How do I turn RSCA back on?
Whether you had intentionally turned off RSCA or not, it is advised to turn it back on otherwise you would be missing out on a very important safety feature. Before turning on make sure that you’ve taken necessary precautions. Such as when driving off-road, or when there’s a kid in the front seat.
To turn on RSCA, simply press the button once. In some Toyota models, you may have to press and hold the button for about three seconds, and the RSCA Off indicator light should go off. If however, the light doesn’t go off, then try restarting the car. This works in certain Toyota models as well where the RSCA feature will automatically turn on whenever the car is started.
Remember, when the light is on, that means the RSCA feature is turned off, but when the light is off, that means the RSCA function is turned on. This goes the same way for the backlit RSCA button.
What are the benefits of having the RSCA active while driving?
Front airbags are the norm and up till now, few automobile manufacturers install side curtain airbags in their vehicles. However, this doesn’t mean that the side airbags are less important. Here are a few benefits that come with having roll-sensing side curtain airbags.
Protection from side crashes and rollovers – while front airbags will protect against a head-on collision, they barely provide any protection against crashes that happen from the side. The only layer of protection is the doors which aren’t very helpful. By acting as a layer of cushion between the driver and the door, side airbags reduce the rate of injury and fatalities associated with side crashes.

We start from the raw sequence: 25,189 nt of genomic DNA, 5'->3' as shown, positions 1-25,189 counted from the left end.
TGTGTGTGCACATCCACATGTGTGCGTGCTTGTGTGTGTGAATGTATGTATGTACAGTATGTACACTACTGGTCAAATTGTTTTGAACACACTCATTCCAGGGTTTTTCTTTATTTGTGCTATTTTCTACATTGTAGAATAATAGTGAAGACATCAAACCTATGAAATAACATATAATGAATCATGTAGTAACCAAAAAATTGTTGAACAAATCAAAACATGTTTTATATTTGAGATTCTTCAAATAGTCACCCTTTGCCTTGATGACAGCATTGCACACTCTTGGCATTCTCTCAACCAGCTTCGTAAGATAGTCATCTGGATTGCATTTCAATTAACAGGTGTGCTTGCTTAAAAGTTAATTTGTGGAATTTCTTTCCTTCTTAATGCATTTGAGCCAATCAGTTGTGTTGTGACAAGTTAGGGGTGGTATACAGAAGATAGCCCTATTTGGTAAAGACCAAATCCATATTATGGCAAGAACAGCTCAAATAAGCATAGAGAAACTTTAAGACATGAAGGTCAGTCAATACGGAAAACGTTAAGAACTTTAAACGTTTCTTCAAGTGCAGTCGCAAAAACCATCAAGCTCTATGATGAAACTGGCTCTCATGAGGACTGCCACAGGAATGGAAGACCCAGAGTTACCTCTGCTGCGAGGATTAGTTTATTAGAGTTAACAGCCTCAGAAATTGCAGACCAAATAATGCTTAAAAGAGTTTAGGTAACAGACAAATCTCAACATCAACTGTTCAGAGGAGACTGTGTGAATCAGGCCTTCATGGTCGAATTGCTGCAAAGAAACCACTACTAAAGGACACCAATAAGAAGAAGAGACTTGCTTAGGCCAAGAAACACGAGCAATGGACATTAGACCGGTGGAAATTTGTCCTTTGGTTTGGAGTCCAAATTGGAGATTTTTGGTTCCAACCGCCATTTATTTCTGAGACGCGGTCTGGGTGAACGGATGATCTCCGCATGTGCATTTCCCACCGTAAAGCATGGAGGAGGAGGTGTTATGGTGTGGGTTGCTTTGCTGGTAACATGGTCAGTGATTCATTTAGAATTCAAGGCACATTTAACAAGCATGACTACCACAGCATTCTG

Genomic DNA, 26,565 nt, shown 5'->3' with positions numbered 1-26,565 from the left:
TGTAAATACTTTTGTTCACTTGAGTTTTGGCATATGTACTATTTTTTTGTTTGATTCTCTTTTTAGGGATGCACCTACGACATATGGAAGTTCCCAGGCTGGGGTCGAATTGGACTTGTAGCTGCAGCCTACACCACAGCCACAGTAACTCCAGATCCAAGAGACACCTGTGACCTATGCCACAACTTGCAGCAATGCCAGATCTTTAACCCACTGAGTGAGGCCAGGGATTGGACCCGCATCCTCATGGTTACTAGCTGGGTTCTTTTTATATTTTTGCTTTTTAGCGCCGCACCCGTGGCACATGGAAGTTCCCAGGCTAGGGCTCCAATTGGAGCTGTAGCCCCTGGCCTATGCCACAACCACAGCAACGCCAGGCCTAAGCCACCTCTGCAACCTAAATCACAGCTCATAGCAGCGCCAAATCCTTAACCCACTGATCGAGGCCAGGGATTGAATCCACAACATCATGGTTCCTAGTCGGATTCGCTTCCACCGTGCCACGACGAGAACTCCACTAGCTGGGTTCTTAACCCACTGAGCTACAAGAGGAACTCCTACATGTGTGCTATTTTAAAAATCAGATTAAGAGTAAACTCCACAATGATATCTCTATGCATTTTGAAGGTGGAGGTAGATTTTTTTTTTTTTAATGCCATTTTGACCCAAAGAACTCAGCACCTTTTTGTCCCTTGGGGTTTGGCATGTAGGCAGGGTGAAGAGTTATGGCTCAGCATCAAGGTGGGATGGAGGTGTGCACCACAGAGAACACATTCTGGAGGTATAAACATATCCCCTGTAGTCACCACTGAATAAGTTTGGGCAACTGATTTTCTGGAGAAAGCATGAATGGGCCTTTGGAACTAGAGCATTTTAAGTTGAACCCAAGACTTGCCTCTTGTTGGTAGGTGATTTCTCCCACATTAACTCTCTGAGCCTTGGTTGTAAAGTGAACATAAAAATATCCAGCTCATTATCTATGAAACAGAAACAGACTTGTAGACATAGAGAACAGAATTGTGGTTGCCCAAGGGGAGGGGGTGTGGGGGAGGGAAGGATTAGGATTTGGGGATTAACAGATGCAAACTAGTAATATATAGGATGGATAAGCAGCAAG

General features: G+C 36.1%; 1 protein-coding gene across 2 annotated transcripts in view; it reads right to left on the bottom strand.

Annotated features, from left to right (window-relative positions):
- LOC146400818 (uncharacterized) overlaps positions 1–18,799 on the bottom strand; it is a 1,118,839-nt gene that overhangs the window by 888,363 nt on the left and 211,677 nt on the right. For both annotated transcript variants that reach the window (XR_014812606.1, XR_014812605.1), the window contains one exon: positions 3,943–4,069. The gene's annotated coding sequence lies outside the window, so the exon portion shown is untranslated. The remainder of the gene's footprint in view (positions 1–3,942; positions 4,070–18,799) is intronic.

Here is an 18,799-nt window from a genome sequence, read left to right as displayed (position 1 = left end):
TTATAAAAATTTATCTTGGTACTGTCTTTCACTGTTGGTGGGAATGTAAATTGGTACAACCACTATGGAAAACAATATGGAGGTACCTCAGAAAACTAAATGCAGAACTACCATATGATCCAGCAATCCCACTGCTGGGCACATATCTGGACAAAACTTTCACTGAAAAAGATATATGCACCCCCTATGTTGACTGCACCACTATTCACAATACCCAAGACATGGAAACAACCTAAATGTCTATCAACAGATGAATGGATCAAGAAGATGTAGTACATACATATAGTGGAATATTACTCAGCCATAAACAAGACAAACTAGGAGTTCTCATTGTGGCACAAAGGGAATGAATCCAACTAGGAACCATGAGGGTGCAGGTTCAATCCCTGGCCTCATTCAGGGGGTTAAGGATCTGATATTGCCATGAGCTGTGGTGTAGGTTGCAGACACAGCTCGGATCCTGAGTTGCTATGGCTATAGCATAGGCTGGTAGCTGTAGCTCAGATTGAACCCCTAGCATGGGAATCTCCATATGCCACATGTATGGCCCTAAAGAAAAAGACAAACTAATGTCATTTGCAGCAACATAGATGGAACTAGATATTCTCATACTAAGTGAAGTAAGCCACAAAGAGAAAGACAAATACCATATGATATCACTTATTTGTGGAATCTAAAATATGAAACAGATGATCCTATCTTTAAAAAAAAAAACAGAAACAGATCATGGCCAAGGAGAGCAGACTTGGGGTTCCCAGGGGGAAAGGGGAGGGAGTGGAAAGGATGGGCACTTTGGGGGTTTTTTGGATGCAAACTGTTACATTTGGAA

Protection against partial ejection – another common scenario with side crashes is that the driver or passenger is partially ejected from the car’s window. That is, either their head or limbs get thrown out from the window while the body is still held in place by the seat belt. As you can guess, this will cause severe injuries to the body part that happens to be out of the window. Side curtain airbags also stop this from happening.
They cause less injury – compared to front airbags, side airbags are known to be less hazardous. This is not to say front airbags are a hazard, but side airbags are known to be effective in preventing cranial traumas. This typically happens when the driver or passenger gets too close to the front airbag when it’s deployed.
The impact of the airbag and the force of the moving body can cause severe head injuries. This was the issue with the first-generation front airbags that deployed with so much energy. Modern front airbags have less impact force and using a seat belt will drastically improve the chances of avoiding a head trauma from contact with a deploying front airbag.
Roll sensing – the crown jewel of the side curtain airbags is the roll-sensing feature. This sensor detects when the car is rolling and deploys the airbag to protect the driver and passenger. This reduces injury to the head and torso from impact with the door when the car is rolling.
Are there any specific driving situations where I should turn the RSCA system off?
Yes. There are some driving conditions where you may need to turn off the RSCA feature in Toyota. Although I’ve mentioned this within the article, let me summarize it here;